New York Times
January 28, 2005
Having spent the last 10 days traveling to Britain, France, Germany and Switzerland, I have one small suggestion for President Bush. I suggest that when he comes to Europe to mend fences next month he give only one speech. It should be at his first stop in Brussels and it should consist of basically three words: "Read my ears."
Let me put this as bluntly as I can: There is nothing that the Europeans want to hear from George Bush, there is nothing that they will listen to from George Bush that will change their minds about him or the Iraq war or U.S. foreign policy. Mr. Bush is more widely and deeply disliked in Europe than any U.S. president in history. Some people here must have a good thing to say about him, but I haven't met them yet.
In such an environment, the only thing that Mr. Bush could do to change people's minds about him would be to travel across Europe and not say a single word - but just listen. If he did that, Mr. Bush would bowl the Europeans over. He would absolutely disarm and flummox people here - and improve his own image markedly. All it would take for him would be just a few words: "Read my ears. I have come to Europe to listen, not to speak. I will give my Europe speech when I come home - after I've heard what you have to say."
If Mr. Bush did that none of the European pundits would be able to pick apart his speeches here and mock the contradictions between his words and deeds. None of them would comment on his delivery and what he failed to mention. Instead, all the European commentators, politicians and demonstrators would start fighting with one another over what to say to the president. It might even force the Europeans to get out of their bad habit of just saying, "George Bush," and everybody laughing or sneering as if that ends the conversation, and Europe doesn't have to declare what it stands for.
Listening is also a sign of respect. It is a sign that you actually value what the other person might have to say. If you just listen to someone first, it is amazing how much they will listen to you back. Most Europeans, though, are convinced that George Bush is deaf - that he cannot listen or hear. Just proving that he is not deaf, and therefore the Europeans don't have to shout, would do wonders for Mr. Bush's standing.
What would Mr. Bush hear? Some of it is classic Eurowhining, easily dismissible. But some of it is very heartfelt, even touching. I heard it while doing interviews at the Pony Club, a trendy bar/beauty parlor in East Berlin. And more and more I think it explains why many Europeans dislike Mr. Bush so intensely. It's this: Europeans love to make fun of na´ve American optimism, but deep down, they envy it and they want America to be that open, foreigner-embracing, carefree, goofily enthusiastic place that cynical old Europe can never be. Many young Europeans blame Mr. Bush for making America, since 9/11, into a strange new land that exports fear more than hope, and has become dark and brooding - a place whose greeting to visitors has gone from "Give me your tired, your poor" to "Give me your fingerprints." They look at Mr. Bush as someone who stole something precious from them.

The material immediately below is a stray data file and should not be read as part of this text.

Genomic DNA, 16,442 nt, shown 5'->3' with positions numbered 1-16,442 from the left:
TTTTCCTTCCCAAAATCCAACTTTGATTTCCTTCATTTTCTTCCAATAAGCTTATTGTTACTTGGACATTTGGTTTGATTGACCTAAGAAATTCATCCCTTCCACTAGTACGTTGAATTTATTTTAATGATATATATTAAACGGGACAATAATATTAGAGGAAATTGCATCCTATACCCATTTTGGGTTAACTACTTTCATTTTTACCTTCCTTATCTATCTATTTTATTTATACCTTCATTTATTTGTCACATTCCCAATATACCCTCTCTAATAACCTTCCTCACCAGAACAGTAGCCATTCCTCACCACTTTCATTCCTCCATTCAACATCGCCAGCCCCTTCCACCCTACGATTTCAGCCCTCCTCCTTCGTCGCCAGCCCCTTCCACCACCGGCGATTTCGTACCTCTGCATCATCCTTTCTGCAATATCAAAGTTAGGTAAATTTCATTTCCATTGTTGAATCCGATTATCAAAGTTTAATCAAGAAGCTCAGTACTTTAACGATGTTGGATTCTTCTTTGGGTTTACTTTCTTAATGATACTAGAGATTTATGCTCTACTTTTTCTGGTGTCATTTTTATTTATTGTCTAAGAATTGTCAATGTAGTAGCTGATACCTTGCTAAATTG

Tim Kreutzfeldt, the bar owner, said to me: "Bush took away our America. I mean we love America. We are very sad about America. We believe in America and American values, but not in Bush. And it makes us angry that he distorted our image of the country which is so important to us. It is not what America stands for - and this makes us angry and it should make every American angry, because America lost so much in its reputation worldwide." The Bush team, he added, is giving everyone in the world the impression that "somebody is coming to kill you."
Stefan Elfenbein, a food critic nursing a beer at our table, added: "I know many people who don't want to travel to America anymore. ... People are afraid to be hassled at the border. ... We all discuss it, when somebody goes to America [we now ask:] 'Are you sure?' We had hope that Kerry would win and would make a statement, 'America is back to what it was four years ago.' We hoped that he would be the symbol, the figure who would say, '[America] is the country that welcomes everybody again.' [But] now we have to wait four more years, hopefully for somebody to give us back the country we knew and liked."
Yes, yes, there are legitimate counters to all these points. But before anyone here will listen to Mr. Bush make those counterpoints, he will have to really listen to them first.